Paris - Top-flight French football and rugby matches "are not subject to specific restrictions" and will continue to go ahead as planned despite concerns over the coronavirus, sports minister Roxana Maracineanu said Tuesday.
Officials have reported 191 COVID-19 cases in France so far, and three deaths, while authorities are prohibiting any gatherings of more than 5,000 people in enclosed spaces.
The largest numbers of coronavirus infections in France have emerged in the Oise department north of Paris.
"Today (the matches) are not subject to any specific restrictions," said Maracineanu. "The large majority of spectators come from regions where there are no travel restrictions in place."
However, she did concede current arrangements could change as authorities battle to contain the spread of the virus.
"This matter is going to be studied on a case by case basis with the prefects," she said.
Last week, French football officials scrapped the traditional pre-match handshakes between players on the advice of the health department. Similar protocol will be in place for this weekend's Ligue 1 and Ligue 2 games.
Maracineanu also insisted Paris Saint-Germain's second leg at home to Borussia Dortmund in the Champions League will go ahead on March 11 - even if it is held behind closed doors.
The next round of matches in French rugby's Top 14 are not until March 21-22, with the Six Nations set to resume this weekend.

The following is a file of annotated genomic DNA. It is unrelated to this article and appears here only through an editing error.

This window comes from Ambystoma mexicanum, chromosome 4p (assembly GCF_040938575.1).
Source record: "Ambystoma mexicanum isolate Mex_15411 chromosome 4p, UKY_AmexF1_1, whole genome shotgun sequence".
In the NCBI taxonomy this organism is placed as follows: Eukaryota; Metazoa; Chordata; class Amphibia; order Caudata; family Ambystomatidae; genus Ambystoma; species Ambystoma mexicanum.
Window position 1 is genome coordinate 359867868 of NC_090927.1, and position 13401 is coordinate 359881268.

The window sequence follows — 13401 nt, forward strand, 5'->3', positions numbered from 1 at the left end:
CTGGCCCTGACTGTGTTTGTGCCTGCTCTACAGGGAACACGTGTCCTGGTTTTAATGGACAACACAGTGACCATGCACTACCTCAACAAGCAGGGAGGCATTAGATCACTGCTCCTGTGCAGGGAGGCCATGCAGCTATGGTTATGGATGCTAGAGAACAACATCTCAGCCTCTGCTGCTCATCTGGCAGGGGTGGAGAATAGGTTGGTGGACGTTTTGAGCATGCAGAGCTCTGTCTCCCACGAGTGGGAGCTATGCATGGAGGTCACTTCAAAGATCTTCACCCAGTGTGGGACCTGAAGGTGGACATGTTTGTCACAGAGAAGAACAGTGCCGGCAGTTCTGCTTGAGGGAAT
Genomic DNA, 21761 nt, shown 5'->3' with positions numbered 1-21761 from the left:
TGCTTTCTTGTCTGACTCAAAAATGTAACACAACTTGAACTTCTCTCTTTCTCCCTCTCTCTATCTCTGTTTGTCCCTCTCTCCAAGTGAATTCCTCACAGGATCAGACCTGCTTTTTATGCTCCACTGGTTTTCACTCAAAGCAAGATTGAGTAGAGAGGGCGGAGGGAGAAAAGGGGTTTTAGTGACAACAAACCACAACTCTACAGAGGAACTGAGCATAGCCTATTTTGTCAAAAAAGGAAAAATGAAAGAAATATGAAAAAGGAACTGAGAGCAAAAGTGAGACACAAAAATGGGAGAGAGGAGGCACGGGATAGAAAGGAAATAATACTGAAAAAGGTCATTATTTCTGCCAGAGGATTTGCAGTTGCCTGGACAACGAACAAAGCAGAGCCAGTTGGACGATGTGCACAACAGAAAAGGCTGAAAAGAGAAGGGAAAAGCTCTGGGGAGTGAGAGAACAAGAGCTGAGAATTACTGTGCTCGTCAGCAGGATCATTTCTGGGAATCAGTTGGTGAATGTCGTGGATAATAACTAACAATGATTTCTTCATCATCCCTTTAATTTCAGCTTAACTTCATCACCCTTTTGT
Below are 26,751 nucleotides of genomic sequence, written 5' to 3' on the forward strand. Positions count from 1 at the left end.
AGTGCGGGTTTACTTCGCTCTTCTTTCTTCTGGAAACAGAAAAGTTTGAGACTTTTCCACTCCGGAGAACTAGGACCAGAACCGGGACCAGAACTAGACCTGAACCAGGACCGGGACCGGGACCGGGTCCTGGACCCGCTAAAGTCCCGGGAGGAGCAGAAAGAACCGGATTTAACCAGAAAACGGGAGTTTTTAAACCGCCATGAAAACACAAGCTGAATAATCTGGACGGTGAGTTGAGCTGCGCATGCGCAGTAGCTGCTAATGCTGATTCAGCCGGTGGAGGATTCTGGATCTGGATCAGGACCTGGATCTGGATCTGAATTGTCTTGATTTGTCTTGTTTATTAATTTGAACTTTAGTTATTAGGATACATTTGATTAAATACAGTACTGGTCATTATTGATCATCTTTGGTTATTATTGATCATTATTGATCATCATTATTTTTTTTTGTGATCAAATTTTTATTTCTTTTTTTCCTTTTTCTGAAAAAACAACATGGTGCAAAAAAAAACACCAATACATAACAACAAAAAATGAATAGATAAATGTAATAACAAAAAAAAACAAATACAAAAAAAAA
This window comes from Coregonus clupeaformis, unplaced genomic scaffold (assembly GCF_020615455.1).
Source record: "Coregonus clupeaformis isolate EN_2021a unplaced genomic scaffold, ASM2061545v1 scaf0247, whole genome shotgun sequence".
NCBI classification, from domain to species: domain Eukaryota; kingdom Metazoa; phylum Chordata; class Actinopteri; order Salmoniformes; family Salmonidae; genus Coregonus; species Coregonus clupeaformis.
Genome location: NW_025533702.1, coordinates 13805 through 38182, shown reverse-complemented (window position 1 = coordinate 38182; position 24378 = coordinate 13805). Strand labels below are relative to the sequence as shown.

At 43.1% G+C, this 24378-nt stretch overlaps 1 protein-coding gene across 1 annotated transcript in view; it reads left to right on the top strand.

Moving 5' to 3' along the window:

Organisers said on Monday the remaining fixtures in the Six Nations Championship were expected to be played on schedule, although they did not rule out possible changes.
The March 7 match between Ireland and Italy in Dublin has already been postponed but other matches will be maintained unless governments monitoring the spread of the virus decide otherwise.
"We've just had the information that the Scots are maintaining the match" against France in Edinburgh on Sunday, but "we have doubts over French fans making the trip," said Maracineanu.
The Paris-Nice multi-stage cycling race, which runs from March 8-15, also appears set to go ahead.
"It's effectively an international event, but the majority of teams have been tested and there are few fans along the course," said Maracineanu, who refused to rule out imposing "stricter measures".
The UAE Tour, an early season warm-up that featured four-time Tour de France winner Chris Froome, was cut short last week after a coronavirus scare.
All 133 cyclists who were still in contention as well as team members were tested after the two cases were announced by organisers Thursday, forcing the event to be cancelled with two stages left to go.